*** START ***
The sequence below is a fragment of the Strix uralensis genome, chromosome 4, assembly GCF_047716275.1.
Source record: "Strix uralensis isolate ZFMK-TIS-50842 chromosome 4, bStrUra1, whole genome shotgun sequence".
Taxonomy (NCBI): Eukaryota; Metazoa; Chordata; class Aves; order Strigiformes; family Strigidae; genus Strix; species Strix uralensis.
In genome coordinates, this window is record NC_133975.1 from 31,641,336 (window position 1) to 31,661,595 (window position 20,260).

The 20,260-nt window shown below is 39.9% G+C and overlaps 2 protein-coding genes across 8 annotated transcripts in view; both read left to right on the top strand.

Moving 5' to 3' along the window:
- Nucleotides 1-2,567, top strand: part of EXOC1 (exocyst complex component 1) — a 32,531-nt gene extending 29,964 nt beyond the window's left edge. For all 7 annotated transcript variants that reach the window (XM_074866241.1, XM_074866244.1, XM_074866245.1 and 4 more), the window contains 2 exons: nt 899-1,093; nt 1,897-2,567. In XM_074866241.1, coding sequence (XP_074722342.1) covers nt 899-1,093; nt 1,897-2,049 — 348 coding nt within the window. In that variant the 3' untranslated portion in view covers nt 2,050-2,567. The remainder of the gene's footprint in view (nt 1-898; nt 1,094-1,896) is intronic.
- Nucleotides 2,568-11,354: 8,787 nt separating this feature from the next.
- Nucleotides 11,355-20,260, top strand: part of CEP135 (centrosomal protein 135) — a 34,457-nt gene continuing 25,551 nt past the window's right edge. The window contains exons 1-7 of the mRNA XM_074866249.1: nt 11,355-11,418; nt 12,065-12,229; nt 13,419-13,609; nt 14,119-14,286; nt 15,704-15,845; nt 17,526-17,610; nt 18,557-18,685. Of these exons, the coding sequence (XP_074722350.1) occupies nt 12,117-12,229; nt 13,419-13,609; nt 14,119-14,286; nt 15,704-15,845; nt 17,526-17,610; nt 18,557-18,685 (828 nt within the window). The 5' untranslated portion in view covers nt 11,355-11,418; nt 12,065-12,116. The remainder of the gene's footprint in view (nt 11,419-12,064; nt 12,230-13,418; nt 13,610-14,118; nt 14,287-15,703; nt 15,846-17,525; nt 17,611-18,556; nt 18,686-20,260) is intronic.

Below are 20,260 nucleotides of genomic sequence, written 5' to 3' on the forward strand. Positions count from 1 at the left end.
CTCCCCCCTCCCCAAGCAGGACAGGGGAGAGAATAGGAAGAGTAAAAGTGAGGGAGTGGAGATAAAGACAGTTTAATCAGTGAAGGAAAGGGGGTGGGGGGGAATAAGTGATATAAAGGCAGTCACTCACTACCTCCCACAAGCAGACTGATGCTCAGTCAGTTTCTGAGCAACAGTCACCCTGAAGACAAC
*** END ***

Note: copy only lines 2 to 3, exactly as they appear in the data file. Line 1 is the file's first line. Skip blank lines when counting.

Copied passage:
Source record: "Strix uralensis isolate ZFMK-TIS-50842 chromosome 4, bStrUra1, whole genome shotgun sequence".
Taxonomy (NCBI): Eukaryota; Metazoa; Chordata; class Aves; order Strigiformes; family Strigidae; genus Strix; species Strix uralensis.